Kids don’t know they learn at math camp
EDWARDS – Miguel Chavez doesn’t think he’s learning anything this summer, but he is.Chavez, who will be a fifth grader at Edwards Elementary School this fall, is one of 90 kids enrolled in the school’s annual summer math camp. But the camp isn’t just bookwork. That would just lead to staring out the windows at the summer-blue sky.No, the kids at the Edwards math camp have so much fun they often don’t know they’re learning.Kids at the three-week camp go on at least a couple of field trips – to Sylvan Lake, to the Fairy Caves in Glenwood Springs and to the Gates Ranch near Burns. There, the kids all get some time on horses, and the older students – those going into fifth grade next year – get an overnight trip to the ranch to participate in a cattle drive.”I’m really looking forward to the horseback riding,” said Sarah Miller, who will be in fifth grade next year.
Between the trips, teachers actually sneak in some education. Before going inside Tuesday morning, for example, teachers Tom van Cleeve and Teresa Cierco had a group of next year’s fifth graders play a quick round of an old game called “steal the bacon.”The class was split in half, with the two groups facing each other a few yards apart. Cierco stood halfway between the two groups, holding a plastic grocery bag that served as the bacon. One kid in each group was given a number. When Cierco shouted out that number, in Spanish, the kids raced for the bag. It was a good way to burn off a little early morning energy before going inside, and the kids got a quick drill in their Spanish numbers.Like virtually everything else at Edwards Elementary, this math camp is run as a “dual-language” program. All the students get half their instruction in Spanish, and half in English. In fact, the math camp is funded with the same federal grant that pays for much of the dual-language program.About 60 percent of the campers are Hispanic, compared to more than 70 percent during the school year. Any Edwards Elementary student can participate in the program, and there’s more interest than spots available.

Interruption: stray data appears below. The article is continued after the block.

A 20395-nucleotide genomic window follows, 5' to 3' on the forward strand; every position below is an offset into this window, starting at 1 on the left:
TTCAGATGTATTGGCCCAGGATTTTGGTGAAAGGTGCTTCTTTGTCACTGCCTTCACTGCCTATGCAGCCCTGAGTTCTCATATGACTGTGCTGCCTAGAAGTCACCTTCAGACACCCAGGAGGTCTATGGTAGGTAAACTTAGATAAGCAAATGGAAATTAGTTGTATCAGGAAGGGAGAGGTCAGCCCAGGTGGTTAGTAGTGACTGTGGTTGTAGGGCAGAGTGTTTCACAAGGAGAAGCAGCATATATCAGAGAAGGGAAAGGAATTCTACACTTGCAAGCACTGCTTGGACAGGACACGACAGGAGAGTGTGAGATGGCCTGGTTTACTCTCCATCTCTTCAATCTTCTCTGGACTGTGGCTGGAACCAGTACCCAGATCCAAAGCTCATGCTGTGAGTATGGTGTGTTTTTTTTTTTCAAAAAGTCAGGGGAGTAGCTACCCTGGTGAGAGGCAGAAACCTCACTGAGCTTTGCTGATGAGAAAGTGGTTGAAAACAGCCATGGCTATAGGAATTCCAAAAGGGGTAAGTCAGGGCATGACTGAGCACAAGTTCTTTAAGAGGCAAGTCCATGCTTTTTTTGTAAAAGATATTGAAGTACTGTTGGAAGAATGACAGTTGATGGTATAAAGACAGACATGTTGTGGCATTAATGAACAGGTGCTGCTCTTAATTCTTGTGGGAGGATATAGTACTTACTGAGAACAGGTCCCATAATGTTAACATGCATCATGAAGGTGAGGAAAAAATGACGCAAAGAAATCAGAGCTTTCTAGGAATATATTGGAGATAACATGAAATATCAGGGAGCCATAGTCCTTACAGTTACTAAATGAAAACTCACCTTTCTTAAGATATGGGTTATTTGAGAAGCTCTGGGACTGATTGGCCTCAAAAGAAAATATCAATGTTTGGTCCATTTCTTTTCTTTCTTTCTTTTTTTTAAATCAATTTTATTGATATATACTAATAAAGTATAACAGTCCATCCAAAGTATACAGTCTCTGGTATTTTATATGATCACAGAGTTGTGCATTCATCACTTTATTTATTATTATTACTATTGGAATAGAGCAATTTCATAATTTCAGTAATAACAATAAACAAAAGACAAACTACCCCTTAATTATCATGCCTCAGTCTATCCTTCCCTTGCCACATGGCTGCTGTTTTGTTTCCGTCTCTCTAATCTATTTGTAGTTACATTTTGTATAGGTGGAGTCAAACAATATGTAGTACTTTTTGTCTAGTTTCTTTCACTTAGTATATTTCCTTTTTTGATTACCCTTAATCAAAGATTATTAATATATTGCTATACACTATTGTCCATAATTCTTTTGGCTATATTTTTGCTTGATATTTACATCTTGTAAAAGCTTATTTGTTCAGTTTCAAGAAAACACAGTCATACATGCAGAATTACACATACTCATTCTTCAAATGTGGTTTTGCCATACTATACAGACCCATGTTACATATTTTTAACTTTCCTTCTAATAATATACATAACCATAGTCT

Teacher Jen Sansone said there were more than 200 applicants for this year’s camp. “We had to hold a lottery,” she said.The camp is popular because a lot of kids, like Chavez, aren’t entirely sure they’re doing school work. That’s on purpose, of course. For example, kids are learning to figure out perimeters by measuring the edges of bandanas. Kids on the Sylvan Lake trips measure trees.And a group of next year’s third and fourth graders are learning more than they know while they’re working to stock a “general store.” The kids are spending this week making “poke purses,” Old West slang for a kind of wallet. To fill the purses, the kids are earning play money by cleaning up and doing various math exercises. At the end of the week, the students will shop at the store for stuff they’ve made.The students are learning to count coins and bills, of course, but they’re learning even more as they stock their stores. The students are cooking corn bread and a few other items, which involves measuring and fractions.
“I like making the poke purses,” Aldo Moreno said. “You put your money in them. That’s the only way to buy stuff.The students who have been through math camp know they’re having fun, but they know they’re learning, too. “It’s helping me a lot,” Julia Minervini said. “We’re learning about money and how to count it.”And that’s the secret of math camp.”Math doesn’t have to be all adding and subtracting,” Sansone said.
Staff Writer Scott N. Miller can be reached at 949-0555, ext. 613, or email@example.com.Vail, Colorado